Picture of page 4, tome 14 introducing the divergence with Aéropostale's postmarks on cover. The Greek letter Omega being the symbol of the new régime.
And here comes our fictional hero, a pilot of the Aéropostale named Léo Berger, who is lost with his plane and mechanics in the Sahara desert in 1927... saved by fellow pilot Antoine de Saint-Exupéry.

Imaginary postmarks of the French private airmail company, whose pilots pioneered the routes from Europe to the other side of the Southern Atlantic and of the Andes, help the readers go through time until 1942 when Saint-Ex is killed during a personal night flight near the Channel Islands, launching the accusation by Paris against the British government in order to get a cassus belli and finally finish the One Hundred Year war.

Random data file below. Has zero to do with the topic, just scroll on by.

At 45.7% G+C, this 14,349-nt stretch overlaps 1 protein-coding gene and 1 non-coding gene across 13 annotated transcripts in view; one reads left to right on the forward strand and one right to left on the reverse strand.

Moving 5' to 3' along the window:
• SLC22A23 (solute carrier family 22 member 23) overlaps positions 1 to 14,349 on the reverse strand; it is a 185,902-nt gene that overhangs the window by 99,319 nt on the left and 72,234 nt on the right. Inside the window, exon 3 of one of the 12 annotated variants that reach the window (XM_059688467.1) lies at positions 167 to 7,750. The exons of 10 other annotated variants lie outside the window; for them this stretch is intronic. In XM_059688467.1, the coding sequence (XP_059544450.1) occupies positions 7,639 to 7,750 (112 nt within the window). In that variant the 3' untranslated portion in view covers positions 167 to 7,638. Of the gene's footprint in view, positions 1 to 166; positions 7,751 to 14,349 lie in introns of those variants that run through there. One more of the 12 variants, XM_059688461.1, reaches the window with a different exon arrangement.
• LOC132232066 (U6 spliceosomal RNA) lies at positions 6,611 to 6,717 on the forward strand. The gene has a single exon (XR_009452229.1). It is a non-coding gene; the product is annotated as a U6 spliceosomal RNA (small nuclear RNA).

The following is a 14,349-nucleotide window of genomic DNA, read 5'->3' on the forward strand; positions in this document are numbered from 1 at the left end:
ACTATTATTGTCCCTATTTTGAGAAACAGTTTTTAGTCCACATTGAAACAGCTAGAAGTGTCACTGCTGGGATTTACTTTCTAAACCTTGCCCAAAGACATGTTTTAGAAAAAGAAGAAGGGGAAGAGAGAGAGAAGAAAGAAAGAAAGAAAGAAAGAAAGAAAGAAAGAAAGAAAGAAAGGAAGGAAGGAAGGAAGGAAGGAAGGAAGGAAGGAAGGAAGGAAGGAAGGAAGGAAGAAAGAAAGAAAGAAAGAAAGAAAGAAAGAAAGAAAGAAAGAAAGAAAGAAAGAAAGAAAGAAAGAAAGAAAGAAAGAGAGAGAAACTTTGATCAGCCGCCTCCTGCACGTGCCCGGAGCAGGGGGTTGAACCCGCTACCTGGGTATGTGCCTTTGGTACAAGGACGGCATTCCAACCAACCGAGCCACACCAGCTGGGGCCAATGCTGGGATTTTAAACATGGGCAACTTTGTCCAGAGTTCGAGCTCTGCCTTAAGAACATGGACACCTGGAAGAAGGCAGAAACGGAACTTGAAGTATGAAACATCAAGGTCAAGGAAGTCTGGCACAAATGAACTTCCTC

Even if Maza, the illustrator, didn't walk on the full postal realism road, it's nice to see that mail and the airmail pioneers still mark the imagination when one imagine the interwar period.

Sunday, November 08, 2015

The week #2015.45 on SébPhilatélie

Let's try to revive my philatelic blog in English by summarizing the main articles of the week on his French counterpart.

Tuesday, November 3rd: postal game night with The Legend of Zelda, a series of Nintendo video games in which the player receives a huge lot of mail since The Wind Waker.

The mail sorting center inside the Island Post Office in The Wind Waker (screen capture of the game by

Because I began playing Twilight Princess these past three weeks, I rediscover the running postman in his bunny underwear... And it reminds me of the mini-game of the previous episode, pictured above: for ruppees and a piece of heart, you can become a postman!